London-Riots

 

The more information that emerges, the more it appears that establishing causalities remains problematic. My position on the riots is that whilst the outcomes are apparent, the root causes are non-reducible. In short, this is all very complicated. Instead, it’s perhaps easier to understand the causes as coming from a large series of factors, under ‘drop-down menus’ – which when put together then lead to the same endgame. However, these choices are dynamic, time specific and perishable. Unfortunately, I think it’s also safe to say that as it has happened now, it can happen again.

These events also reminded me of the novel, manga and one of my favourite movies, Battle Royale. The prologue to the Japanese movie, released in 2000, reads as follows:

“At the dawn of the millennium, the nation collapsed. At fifteen percent unemployment, ten million were out of work. 800,000 students boycotted school. The adults lost confidence and, fearing the youth, eventually passed the Millennium Educational Reform Act, AKA the BR Act…”

battle-royale

The most obvious conclusion from recent events, is that with this phenomenon and others like the Arab Spring, hyper-communication and social media has two effects. Firstly, the great levelling of the digital revolution gifts access to knowledge capital. This information is consumed by more and more ‘collective individuals’ and is available in a format where ranking is less about quality and more about conspicuousness. Qualifiers are often based upon notoriety and number of hits. Therefore: ‘whose view is right?’ and ‘is there something to be said for being able to consume information in a real, rather than a virtual context?’ are being processed in more self-regulated ways. Secondly, social media shows that its stakeholders react quickly and spread information amongst their networks. As I watched the news stories unfold on my television, I reached for my phone to check on Twitter, in order to see how close to my area the riots were and where they would spread next. Twitter gave me a faster response that rolling news teams.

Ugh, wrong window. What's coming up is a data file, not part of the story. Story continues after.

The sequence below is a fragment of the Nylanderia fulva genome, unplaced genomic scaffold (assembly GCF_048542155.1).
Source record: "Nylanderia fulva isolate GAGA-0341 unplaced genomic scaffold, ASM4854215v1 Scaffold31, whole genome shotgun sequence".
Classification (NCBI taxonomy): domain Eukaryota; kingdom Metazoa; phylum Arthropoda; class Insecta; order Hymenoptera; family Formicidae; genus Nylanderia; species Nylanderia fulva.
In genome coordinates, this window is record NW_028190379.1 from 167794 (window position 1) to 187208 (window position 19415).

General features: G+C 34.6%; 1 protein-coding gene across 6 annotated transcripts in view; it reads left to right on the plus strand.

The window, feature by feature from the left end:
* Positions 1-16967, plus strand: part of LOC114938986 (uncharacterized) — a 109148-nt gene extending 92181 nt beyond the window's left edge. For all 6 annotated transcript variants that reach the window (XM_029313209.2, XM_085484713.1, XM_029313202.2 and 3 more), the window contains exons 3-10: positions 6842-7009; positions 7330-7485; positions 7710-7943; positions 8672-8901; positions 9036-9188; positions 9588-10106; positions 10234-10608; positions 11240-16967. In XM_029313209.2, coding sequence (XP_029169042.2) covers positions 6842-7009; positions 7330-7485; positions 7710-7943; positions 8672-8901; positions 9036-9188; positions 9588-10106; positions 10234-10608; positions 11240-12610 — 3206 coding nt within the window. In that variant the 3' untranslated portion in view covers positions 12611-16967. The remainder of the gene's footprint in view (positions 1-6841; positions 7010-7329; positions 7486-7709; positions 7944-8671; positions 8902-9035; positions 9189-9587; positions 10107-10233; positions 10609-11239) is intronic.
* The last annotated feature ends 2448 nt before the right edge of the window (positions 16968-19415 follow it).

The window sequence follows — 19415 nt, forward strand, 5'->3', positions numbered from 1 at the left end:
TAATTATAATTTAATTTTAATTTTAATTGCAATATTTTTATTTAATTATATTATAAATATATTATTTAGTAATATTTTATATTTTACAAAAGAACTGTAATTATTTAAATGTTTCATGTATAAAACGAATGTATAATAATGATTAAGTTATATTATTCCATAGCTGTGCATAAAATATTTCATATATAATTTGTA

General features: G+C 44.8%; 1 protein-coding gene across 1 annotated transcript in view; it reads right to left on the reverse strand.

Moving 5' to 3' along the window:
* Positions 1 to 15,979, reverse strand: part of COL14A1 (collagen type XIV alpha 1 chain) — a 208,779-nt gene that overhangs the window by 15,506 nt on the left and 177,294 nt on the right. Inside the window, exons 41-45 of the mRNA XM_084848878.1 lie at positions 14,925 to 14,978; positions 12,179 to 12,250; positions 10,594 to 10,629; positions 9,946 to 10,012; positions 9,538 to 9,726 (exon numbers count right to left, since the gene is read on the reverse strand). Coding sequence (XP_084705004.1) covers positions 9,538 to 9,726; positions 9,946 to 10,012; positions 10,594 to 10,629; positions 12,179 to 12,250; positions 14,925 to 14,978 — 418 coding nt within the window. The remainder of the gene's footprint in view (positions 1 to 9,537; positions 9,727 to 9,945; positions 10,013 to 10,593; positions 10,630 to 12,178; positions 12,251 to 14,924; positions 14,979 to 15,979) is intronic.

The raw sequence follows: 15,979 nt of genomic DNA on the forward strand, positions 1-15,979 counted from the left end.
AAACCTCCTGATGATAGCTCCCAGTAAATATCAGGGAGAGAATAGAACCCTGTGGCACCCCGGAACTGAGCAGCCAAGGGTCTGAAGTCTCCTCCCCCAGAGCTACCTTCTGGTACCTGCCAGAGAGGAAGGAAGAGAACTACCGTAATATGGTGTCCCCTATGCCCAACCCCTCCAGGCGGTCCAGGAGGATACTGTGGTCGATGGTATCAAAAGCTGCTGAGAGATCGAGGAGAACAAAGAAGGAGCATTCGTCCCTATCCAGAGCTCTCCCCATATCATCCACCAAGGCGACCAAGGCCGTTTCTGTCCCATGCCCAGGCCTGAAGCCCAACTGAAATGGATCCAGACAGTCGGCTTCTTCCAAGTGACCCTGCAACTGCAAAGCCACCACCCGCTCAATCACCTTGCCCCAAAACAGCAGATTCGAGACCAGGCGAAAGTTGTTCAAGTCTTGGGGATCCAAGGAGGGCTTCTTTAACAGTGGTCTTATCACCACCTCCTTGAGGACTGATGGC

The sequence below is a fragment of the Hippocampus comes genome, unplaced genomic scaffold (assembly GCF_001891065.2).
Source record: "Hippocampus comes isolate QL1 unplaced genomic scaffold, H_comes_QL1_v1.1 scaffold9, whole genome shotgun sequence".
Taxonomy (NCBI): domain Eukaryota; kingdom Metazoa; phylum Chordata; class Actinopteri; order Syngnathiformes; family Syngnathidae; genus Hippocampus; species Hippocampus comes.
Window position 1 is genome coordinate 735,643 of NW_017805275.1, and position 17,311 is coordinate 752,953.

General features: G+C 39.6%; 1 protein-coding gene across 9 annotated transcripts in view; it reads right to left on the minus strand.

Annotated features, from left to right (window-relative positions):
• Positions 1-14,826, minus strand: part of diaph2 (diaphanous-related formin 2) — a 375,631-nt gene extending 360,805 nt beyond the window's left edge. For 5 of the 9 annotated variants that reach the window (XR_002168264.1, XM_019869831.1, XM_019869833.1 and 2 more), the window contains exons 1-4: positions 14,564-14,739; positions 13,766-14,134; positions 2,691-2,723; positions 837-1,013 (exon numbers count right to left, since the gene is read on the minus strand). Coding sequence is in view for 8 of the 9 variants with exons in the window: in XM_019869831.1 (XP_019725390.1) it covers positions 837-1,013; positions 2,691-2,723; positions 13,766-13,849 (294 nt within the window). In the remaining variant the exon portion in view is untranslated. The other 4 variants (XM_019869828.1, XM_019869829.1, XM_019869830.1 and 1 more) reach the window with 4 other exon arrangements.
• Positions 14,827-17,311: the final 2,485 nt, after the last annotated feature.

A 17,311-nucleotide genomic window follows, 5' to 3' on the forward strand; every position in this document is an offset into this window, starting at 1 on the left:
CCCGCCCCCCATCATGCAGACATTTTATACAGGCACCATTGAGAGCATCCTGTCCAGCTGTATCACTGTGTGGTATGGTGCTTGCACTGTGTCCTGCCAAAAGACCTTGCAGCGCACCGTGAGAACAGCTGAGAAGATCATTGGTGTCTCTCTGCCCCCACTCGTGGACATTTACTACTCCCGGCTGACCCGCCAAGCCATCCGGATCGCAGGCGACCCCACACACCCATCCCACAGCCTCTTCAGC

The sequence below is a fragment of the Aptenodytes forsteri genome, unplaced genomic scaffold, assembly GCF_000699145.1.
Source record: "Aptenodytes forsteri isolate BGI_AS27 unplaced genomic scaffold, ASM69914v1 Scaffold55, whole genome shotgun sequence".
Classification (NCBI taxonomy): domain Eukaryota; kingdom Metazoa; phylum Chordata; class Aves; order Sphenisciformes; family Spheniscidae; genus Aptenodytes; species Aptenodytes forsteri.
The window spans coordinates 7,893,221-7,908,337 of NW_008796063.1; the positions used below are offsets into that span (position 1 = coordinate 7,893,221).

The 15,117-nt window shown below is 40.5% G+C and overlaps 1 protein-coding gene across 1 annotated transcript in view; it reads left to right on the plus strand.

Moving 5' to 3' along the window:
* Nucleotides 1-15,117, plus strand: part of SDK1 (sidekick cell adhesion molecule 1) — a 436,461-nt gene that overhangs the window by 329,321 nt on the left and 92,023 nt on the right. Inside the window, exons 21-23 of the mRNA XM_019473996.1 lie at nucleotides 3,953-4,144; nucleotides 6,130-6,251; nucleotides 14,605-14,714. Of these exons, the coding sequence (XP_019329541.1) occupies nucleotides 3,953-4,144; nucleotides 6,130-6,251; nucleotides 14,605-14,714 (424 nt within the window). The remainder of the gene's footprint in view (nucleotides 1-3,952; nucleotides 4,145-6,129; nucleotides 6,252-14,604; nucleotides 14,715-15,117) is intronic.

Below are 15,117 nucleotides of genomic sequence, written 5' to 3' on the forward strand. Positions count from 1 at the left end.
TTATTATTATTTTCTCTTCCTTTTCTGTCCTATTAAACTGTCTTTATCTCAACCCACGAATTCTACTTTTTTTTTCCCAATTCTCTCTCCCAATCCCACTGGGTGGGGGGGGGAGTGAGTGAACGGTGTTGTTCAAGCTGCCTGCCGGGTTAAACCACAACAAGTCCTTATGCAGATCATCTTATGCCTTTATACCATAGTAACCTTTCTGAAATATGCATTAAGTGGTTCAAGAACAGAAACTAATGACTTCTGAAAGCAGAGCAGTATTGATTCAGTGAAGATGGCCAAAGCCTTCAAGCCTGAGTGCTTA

As a side issue, I can’t help thinking that concerns over hoodies and face-covering may indirectly lead to courses of action which have a knock-on effect on Muslim women, who wear the hijab or niqab. I didn’t see any hijabis or niqabis looting in various pieces of news footage, but as with debates concerning terrorism, there always appears to be calls to tighten definitions of freedom – using a blend of soft and hard power. For rioting and terrorism, tenuous links to dress codes have already been made. Will England lose faith and go down the same route that France has, in passing laws to ban additional items of clothing in public places?

Will England lose faith and go down the same route that France has, in passing laws to ban additional items of clothing in public places?

Will marketers driving consumerism have to shoulder some accountability?

Will role of religion in society be seen as positive?

At some stage I am sure that some will point the finger at marketers driving consumerism and therefore having to shoulder some accountability. The usual suspects violent video games and rap music have already been brought into question. However, for a change religion is in the spotlight for a different reason. The media has run numerous pieces showing religious groups rallying to heal wounds. Many former gang members featured have also reported that, religion and the support of religious institutions have been instrumental in their rehabilitation.